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SQL save game

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Hi all,


I am currently using a sqlite database file that I load up, access and modify during the process of the game running, which I realize is just not going to work for me overall. I've currently got to the point where I'm doing modifications to the database that's just not going to allow me to refresh this for a new-game, or really support the idea of being able to change the in-game database for updates etc, whilst still allowing the saved games to not be destoryed. wacko.png


The idea I've thought of to get around this issue is to still load the database up from a file, but instead to copy the contents of this (or attach? I'm not sure) into an "in-memory" database which the game will use during execution. Then, when I need to save the game, I was thinking of doing a comparion between the in-memory database and the stored one on-disk, fashioning a shiny new "saved game" database which just stores the changes between the two. In this way, upon loading up a saved game, it would load up the "template" database from the disk as normal (into the "in-memory" database) and then basically "patch-in" the changes from the saved game into this too.


My question though, is what would be the easiest/best way to actually detect the differences between two databases like this so that I am able to create a save-file with only the changes? (and be able to load it again in the same way).


Just to note: I'm not the world's greatest expert with SQL, so please be patient in explaining anything etc. Also, I'm completely willing to any suggestions if you think I've gone crazy and this just isn't possible or a good idea to begin with!


Thanks in advance for any support on this! smile.png

Edited by Senith89

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My recommendation is to do what is the easiest. That save file comparison seems complicated and would likely be buggy. Is there any reason you are using SQL?

What has worked really well for me in doing save files is JSON. It will let you expand your save files between updates with no problem and you can simply use a separate file per save game. When saving the game you simply rebuild the entire file from the game state rather then trying to determine what is different. Doing a complete rebuild may sound inefficient but it should be fast enough for any reasonably sized game.

There are libraries for JSON in almost any language.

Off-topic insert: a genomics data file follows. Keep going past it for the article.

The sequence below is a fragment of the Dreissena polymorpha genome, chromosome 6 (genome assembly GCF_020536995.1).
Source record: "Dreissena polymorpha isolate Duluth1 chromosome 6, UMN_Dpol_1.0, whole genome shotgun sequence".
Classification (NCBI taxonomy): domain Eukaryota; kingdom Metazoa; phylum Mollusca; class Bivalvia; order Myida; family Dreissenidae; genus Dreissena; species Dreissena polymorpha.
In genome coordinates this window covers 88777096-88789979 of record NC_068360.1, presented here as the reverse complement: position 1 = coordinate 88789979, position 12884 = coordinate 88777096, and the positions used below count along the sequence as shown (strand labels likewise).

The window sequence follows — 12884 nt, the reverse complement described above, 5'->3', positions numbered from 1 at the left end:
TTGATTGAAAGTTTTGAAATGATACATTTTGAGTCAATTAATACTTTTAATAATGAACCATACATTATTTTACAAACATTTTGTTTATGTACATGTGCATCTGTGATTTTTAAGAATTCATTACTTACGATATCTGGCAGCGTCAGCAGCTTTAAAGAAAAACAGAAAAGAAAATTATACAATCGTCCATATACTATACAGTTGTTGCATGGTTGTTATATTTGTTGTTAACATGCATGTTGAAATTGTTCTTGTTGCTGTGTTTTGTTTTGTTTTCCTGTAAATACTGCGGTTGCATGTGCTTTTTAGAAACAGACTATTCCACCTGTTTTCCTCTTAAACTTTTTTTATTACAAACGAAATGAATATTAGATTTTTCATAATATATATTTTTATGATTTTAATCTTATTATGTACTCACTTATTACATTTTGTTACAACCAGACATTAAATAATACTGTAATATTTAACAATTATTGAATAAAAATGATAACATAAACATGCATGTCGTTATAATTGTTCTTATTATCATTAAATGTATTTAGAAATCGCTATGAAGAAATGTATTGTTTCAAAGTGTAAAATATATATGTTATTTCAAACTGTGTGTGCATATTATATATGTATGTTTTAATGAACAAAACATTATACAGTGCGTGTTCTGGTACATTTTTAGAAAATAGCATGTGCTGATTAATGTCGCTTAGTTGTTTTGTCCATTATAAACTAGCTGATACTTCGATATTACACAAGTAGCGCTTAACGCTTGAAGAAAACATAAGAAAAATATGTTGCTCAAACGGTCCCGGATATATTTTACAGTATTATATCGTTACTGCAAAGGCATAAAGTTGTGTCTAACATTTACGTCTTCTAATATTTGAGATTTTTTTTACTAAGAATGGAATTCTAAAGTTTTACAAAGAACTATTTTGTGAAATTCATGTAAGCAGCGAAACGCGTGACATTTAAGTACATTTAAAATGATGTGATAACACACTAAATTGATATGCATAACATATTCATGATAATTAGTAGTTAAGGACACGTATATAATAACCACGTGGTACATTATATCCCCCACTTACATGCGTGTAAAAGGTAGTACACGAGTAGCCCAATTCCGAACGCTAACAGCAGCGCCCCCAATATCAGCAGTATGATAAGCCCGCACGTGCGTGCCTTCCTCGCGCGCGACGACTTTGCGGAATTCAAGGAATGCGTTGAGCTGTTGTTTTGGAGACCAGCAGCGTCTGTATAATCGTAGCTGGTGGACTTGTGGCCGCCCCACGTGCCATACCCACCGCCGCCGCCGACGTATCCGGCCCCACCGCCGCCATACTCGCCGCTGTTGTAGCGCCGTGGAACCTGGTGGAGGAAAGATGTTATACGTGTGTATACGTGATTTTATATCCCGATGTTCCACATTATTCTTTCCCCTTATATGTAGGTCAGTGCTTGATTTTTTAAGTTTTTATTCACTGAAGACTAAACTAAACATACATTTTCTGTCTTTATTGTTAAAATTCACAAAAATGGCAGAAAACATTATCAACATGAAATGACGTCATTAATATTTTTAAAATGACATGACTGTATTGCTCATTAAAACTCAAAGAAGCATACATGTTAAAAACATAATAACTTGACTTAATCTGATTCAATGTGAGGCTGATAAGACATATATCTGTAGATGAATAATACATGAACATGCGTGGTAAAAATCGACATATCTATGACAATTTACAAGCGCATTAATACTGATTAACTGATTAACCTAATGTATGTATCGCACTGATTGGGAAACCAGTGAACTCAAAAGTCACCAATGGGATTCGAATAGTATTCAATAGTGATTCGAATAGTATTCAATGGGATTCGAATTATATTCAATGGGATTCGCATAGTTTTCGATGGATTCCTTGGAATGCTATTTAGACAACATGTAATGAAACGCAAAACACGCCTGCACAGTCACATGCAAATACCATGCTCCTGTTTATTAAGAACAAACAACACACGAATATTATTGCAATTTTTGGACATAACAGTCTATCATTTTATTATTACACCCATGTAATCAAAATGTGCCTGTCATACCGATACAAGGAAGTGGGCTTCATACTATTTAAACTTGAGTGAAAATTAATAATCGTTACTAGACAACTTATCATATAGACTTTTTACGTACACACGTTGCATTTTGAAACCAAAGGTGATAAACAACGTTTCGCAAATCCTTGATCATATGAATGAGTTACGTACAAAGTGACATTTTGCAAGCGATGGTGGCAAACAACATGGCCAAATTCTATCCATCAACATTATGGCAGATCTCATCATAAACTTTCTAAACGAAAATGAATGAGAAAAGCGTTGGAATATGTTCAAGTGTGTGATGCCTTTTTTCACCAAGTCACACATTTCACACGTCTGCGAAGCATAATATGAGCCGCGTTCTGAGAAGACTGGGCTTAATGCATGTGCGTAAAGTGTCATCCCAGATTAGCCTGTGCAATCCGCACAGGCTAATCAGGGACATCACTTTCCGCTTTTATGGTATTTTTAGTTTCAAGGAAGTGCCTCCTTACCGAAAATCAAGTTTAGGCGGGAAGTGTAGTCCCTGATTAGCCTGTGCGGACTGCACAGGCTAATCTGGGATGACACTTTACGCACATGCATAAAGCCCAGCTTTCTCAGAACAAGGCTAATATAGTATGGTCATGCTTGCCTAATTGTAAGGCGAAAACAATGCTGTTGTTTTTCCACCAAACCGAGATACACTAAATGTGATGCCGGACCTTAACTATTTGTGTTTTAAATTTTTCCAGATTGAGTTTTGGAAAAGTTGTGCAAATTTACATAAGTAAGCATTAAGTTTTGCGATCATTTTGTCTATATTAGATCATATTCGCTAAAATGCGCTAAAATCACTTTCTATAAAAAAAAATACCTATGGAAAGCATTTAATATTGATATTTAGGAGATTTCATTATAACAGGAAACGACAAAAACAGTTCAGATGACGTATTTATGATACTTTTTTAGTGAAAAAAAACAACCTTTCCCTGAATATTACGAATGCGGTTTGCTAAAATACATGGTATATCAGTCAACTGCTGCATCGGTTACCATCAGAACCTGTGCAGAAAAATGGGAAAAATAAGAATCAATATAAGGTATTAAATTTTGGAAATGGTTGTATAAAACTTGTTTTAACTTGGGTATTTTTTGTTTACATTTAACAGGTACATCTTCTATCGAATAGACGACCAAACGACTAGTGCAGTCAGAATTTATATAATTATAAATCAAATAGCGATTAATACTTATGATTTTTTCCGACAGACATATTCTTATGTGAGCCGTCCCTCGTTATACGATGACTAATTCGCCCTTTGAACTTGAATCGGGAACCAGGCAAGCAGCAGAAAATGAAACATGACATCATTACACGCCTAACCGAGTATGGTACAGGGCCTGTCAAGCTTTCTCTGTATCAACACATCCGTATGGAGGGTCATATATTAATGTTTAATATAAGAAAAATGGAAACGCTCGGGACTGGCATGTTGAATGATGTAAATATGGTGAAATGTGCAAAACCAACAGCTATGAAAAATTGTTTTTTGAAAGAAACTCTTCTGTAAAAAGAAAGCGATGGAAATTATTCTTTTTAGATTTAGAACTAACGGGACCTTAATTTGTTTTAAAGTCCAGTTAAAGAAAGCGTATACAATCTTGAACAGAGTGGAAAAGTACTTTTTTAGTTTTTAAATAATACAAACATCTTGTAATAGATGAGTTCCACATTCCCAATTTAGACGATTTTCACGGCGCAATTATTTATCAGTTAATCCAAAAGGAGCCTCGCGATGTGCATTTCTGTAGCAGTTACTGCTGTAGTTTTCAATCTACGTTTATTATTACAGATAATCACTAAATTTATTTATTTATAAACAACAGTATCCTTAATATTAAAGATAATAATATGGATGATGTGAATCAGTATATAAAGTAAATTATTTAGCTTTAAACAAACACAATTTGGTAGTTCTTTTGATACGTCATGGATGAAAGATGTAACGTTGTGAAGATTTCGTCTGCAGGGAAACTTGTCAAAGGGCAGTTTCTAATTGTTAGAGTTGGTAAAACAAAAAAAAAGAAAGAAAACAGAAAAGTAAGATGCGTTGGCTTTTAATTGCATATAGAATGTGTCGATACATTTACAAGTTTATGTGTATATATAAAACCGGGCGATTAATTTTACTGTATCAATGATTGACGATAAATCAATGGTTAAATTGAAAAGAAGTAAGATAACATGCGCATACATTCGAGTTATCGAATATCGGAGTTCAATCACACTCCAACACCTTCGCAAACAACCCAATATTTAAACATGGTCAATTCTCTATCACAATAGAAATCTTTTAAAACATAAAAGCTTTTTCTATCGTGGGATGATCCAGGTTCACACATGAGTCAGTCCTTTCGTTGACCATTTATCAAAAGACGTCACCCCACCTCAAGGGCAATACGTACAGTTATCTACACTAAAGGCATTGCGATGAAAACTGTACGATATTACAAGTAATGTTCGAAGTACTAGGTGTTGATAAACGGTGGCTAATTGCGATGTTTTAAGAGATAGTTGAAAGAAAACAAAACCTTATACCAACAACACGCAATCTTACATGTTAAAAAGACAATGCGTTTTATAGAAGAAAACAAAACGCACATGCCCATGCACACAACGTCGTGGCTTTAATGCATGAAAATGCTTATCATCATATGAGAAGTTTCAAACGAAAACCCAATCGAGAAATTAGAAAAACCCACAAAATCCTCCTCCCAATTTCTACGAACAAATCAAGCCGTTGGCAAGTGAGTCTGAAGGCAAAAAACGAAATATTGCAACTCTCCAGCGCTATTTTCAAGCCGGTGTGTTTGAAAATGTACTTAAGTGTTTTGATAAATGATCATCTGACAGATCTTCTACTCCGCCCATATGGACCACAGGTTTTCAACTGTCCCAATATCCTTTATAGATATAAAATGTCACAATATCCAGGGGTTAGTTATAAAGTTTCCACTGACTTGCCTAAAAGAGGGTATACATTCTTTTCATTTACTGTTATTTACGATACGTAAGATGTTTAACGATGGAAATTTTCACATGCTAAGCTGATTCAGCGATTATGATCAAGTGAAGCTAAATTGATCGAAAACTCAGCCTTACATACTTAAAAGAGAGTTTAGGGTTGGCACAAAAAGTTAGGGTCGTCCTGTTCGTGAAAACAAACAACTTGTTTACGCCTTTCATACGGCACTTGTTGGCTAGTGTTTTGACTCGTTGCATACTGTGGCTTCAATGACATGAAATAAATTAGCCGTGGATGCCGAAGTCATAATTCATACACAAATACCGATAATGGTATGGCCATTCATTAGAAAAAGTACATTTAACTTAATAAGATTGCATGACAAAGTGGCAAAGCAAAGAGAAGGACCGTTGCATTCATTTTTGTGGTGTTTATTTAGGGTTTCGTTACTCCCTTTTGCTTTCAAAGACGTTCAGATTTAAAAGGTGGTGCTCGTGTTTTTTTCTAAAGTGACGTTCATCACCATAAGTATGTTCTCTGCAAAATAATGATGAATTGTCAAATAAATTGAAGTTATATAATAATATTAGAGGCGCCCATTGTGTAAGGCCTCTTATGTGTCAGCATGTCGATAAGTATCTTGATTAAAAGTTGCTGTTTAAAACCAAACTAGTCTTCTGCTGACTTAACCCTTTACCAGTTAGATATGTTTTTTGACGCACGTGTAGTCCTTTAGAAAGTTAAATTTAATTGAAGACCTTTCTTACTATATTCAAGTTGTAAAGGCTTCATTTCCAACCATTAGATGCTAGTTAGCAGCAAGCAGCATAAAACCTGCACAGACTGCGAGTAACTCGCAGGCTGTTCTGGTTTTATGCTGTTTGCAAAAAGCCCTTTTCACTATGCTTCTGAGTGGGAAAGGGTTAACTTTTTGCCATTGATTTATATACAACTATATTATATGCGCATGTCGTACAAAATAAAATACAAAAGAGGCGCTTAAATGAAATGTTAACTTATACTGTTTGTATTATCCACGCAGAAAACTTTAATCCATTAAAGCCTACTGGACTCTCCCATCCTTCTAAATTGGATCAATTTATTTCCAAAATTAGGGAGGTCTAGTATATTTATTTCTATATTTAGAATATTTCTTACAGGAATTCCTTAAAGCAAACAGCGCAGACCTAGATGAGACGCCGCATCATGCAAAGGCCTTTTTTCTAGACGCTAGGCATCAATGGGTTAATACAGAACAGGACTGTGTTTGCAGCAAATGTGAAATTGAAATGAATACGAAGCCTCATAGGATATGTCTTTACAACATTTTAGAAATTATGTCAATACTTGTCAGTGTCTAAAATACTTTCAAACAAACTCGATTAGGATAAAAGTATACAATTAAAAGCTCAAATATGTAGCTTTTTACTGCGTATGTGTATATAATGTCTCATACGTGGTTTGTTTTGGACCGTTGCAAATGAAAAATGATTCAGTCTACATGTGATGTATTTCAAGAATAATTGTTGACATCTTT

If you are set on SQL, or it is too entrenched in your project for you to want to scrape it out then I would recommend adding a column in each table. The column would be an integer specifying the save file id. Then you could read and modify the tables with that added parameter to only effect the save file of interest. And you in memory database is a good suggestion.

Another thing you could do is have a database checker that runs when you game starts. What you would do there is have the checker determine what format the tables are in. If they are outdated then have it convert the database format. That way once your game has be started it can assume the database is in the correct format.

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I understand where you are going with your question, but I think its a bit over-done. Unless your are developing a Civilization like strategy game or a game with thousands of automatic entities, its just not going to be efficient. In general, save games should only be called when loading or saving games. Once the data from the save game file is copied to the "standard" game memory, the save game file is closed. During saving, if you want to overwrite an existing save game, you simply clear the contents of the save game file and copy all the data from memory to the file.


What I just described above is essentially what you described and has been used to years. In your design though you talk about using a template database and "patch" database. Its a good concept, but having to load two files and copy data twice is going to take much long compared to a single file.


I recommend you re-think your save game concept. Your idea isn't bad, its just that SQL is designed for large datasets, not small game saves. Possible replacements that are easily integratable are JSON (as mentioned by HappyCoder) and XML. My prefered method is using XML but compressing and encoding it with a passphrase in binary. With my current system, I'm able to load 1000 separate game entities (equal to approx 500KB) into a structure in memory in about 10-15 seconds or so.

Edited by Josh Vega

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